- (More strongly, it would always do the best thing.) If something is both all-powerful and all-good, then it should never be the case that anything bad happens.
- P3. There is unnecessary or undeserved suffering or evil in the world.
- Children die of illness. & Innocent people are victims of violence.
C1. Therefore, it is not the case that God exists
Objection to Power of Evil
- Greater Good Response in light of Freedom
- There must be freedom, if there is to be moral goodness. And the price of giving humans freedom is that sometimes they will misuse it which result in evil
- -natural evil
- aims to explain,accounts for all phenoma.
- IE. if a friend did not show up to meet you for dinner and didnt answer your call the best explanation would cover all aspects.
- Powerful explanations are good, but explanations
- shouldn't be too powerful
- ie. you discover that your best physical theory has an unbalanced equation. You posit an “X particle.” You do the
- same in chemistry, biology, and everywhere else,
- these are not genuine theories they do not improve our explanatory account of the world.
- A good explanation should not only explain the phenomena in question, but also suggest explanations for a wide range of other phenomena
- they have implications for a variety of theories
- (e.g.,Newton’s laws of motions provide a powerful explanation of planetary orbits as well as the motions of particles)
- The best explanation will improve our understanding & answer more questions than it raises.
- ie friend didn’t meet you by
- claiming that your friend went to rob a bank, leads to more questions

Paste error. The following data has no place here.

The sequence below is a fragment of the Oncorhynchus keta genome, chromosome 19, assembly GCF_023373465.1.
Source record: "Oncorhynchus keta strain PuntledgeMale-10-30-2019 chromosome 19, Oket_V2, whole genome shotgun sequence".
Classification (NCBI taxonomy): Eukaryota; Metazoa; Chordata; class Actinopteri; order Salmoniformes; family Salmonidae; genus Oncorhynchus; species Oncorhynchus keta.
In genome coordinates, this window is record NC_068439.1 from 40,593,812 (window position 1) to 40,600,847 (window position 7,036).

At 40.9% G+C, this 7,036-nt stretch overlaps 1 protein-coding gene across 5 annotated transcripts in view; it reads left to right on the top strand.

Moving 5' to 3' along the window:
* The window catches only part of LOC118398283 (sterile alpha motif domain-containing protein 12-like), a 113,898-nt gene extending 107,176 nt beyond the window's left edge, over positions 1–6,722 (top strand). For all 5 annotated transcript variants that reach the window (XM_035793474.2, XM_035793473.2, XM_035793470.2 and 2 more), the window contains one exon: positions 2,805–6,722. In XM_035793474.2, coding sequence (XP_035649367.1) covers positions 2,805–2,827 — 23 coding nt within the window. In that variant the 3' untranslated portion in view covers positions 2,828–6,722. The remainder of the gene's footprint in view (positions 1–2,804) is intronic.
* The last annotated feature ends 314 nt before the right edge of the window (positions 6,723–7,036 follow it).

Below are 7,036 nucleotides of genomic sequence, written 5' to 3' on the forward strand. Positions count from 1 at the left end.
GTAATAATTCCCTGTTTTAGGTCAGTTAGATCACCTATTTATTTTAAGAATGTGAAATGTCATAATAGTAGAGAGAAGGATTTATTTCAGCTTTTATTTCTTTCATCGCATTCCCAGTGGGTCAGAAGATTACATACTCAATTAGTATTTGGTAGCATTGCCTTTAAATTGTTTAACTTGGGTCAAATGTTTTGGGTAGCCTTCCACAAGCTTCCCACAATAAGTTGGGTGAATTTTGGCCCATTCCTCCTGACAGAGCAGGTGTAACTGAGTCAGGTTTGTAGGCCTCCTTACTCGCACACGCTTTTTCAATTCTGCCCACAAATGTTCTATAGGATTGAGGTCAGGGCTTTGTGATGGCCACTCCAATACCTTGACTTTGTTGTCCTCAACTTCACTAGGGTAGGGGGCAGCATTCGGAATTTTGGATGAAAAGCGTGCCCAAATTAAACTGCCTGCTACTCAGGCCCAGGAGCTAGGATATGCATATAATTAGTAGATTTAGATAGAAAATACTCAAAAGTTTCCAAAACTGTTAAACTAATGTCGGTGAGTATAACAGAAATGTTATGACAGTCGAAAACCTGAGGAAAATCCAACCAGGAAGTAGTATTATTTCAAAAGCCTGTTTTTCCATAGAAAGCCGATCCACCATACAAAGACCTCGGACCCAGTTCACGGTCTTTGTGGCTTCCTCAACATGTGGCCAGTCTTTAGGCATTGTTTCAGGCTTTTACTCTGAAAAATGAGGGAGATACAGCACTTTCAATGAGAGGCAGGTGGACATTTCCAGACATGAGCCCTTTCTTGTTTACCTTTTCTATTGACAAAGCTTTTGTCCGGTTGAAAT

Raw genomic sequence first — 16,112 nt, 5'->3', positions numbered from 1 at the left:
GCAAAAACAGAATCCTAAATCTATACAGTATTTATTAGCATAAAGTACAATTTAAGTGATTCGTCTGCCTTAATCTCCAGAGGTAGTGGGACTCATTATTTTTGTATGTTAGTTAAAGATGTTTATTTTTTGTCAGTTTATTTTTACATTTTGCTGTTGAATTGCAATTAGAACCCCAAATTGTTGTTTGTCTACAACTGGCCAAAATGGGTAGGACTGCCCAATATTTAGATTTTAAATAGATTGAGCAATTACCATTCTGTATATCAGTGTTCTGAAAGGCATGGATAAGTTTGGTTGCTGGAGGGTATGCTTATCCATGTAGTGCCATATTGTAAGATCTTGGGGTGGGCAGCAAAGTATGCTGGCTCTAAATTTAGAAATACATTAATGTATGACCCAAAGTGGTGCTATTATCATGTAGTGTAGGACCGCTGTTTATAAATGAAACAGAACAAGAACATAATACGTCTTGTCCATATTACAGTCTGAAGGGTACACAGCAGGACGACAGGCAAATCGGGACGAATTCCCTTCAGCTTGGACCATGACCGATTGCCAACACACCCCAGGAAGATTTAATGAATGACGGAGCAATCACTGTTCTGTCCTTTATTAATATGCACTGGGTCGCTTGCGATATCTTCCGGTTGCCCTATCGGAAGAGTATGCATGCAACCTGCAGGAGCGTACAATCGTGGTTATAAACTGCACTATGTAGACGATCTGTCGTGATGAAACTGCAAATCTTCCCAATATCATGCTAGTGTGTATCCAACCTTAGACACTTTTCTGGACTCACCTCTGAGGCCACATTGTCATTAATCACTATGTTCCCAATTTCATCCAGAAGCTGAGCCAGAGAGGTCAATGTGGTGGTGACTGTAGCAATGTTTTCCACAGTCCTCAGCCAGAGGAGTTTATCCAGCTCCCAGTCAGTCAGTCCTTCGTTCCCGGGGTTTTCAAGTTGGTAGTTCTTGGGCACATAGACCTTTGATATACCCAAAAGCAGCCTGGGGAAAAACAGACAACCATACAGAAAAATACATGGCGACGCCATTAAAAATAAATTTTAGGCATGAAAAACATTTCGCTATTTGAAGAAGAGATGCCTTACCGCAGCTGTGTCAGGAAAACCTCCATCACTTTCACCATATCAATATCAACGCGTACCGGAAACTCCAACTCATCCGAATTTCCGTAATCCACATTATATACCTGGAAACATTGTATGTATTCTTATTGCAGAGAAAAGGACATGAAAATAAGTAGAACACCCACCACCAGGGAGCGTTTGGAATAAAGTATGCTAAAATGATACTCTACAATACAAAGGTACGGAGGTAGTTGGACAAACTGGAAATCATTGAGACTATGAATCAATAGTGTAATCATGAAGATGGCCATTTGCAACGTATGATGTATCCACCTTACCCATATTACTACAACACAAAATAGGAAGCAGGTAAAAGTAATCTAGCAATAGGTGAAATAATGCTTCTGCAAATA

- Given two otherwise equal explanations, the better explanation is the one that posits the fewest kinds of,
- laws, or modifications.
- i.e. Your friend not meeting you because they forgot vs. they forgot and they're in Chicago
- Easier to accept doesn't require much modifying or effort
Explanations that require us to abandon previously well-established beliefs are worse than otherwise equally good explanations that are compatible with our previous beliefs.
- IE: if your explanation requires you to attribute to your friend forgetting when they are among the most well organized people you know, this explanation is not likely to
- be a good one.
Statisical Generalizations can be flawed..
- Sample size
- Representative Bias: random samples represent the chateristics of the entire population
- Biased Sample: not representaive of the intended population (research methods)
- Biased results:letting bias creep in other ways (e.g., the
- phrasing of questions).
strengths and Weaknesses of Analogical Arg.
- Relevant analogies: The similarities between the objects under comparison to be important and relevant.
- Few strong disanalogies: There should be no significant disanalogies between the objects under comparison.(NO STRONG CONTRAST)
- Diverse objects: If a wide range of objects that have X, Y, Z, all have F, then our confidence that things with X, Y, Z have F should go up, so, if we know that object A has X, Y, Z our analogical argument improves.
- Strength of Conclusion: Like statistical generalizations, analogical arguments are better when their conclusion is weaker.
Straw Man fallacy
makes an argument against a claim that wasn’t made in the first place by mischaracterizing the views or claim
ie. continental drift & the speed (being fast)
Reductio Ad Absurdium
- aim to show that a conclusion or premise if it’s true is absurd
- i.e. Tiger Woods being better than any golfer when he can't be better than himself--> better than any other golfer
- offering a limited number of choices and presenting them as the only option even though there are clearly more options.
- i.e. if you don't use social media you are shut in when in fact there are other options
Refutation by Parallel Reasoning
- argues that the structure of the claim is bad or problematic.
- i.e. sking causing injuries so so children under 16 shouldnt be allowed to ski is just like saying automobiles causes death so they should be banned.
What would you like to do?
Home > Flashcards > Print Preview